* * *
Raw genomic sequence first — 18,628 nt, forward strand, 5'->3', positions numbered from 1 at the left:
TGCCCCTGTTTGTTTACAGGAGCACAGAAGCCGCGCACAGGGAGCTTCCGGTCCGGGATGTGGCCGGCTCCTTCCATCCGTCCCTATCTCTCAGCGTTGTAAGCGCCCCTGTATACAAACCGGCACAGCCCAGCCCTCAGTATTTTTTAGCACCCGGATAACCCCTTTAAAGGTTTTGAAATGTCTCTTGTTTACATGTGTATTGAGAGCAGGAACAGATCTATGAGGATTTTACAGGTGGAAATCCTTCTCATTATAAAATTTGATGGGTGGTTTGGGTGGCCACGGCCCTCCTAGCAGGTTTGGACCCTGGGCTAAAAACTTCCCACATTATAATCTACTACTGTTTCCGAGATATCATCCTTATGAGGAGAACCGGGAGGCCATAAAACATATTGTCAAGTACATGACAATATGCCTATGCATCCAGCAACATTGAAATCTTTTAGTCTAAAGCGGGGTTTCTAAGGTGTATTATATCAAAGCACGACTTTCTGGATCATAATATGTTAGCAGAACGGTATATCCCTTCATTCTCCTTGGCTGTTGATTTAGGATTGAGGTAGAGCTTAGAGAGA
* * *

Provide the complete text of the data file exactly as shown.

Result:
Raw genomic sequence first — 18,628 nt, forward strand, 5'->3', positions numbered from 1 at the left:
TGCCCCTGTTTGTTTACAGGAGCACAGAAGCCGCGCACAGGGAGCTTCCGGTCCGGGATGTGGCCGGCTCCTTCCATCCGTCCCTATCTCTCAGCGTTGTAAGCGCCCCTGTATACAAACCGGCACAGCCCAGCCCTCAGTATTTTTTAGCACCCGGATAACCCCTTTAAAGGTTTTGAAATGTCTCTTGTTTACATGTGTATTGAGAGCAGGAACAGATCTATGAGGATTTTACAGGTGGAAATCCTTCTCATTATAAAATTTGATGGGTGGTTTGGGTGGCCACGGCCCTCCTAGCAGGTTTGGACCCTGGGCTAAAAACTTCCCACATTATAATCTACTACTGTTTCCGAGATATCATCCTTATGAGGAGAACCGGGAGGCCATAAAACATATTGTCAAGTACATGACAATATGCCTATGCATCCAGCAACATTGAAATCTTTTAGTCTAAAGCGGGGTTTCTAAGGTGTATTATATCAAAGCACGACTTTCTGGATCATAATATGTTAGCAGAACGGTATATCCCTTCATTCTCCTTGGCTGTTGATTTAGGATTGAGGTAGAGCTTAGAGAGA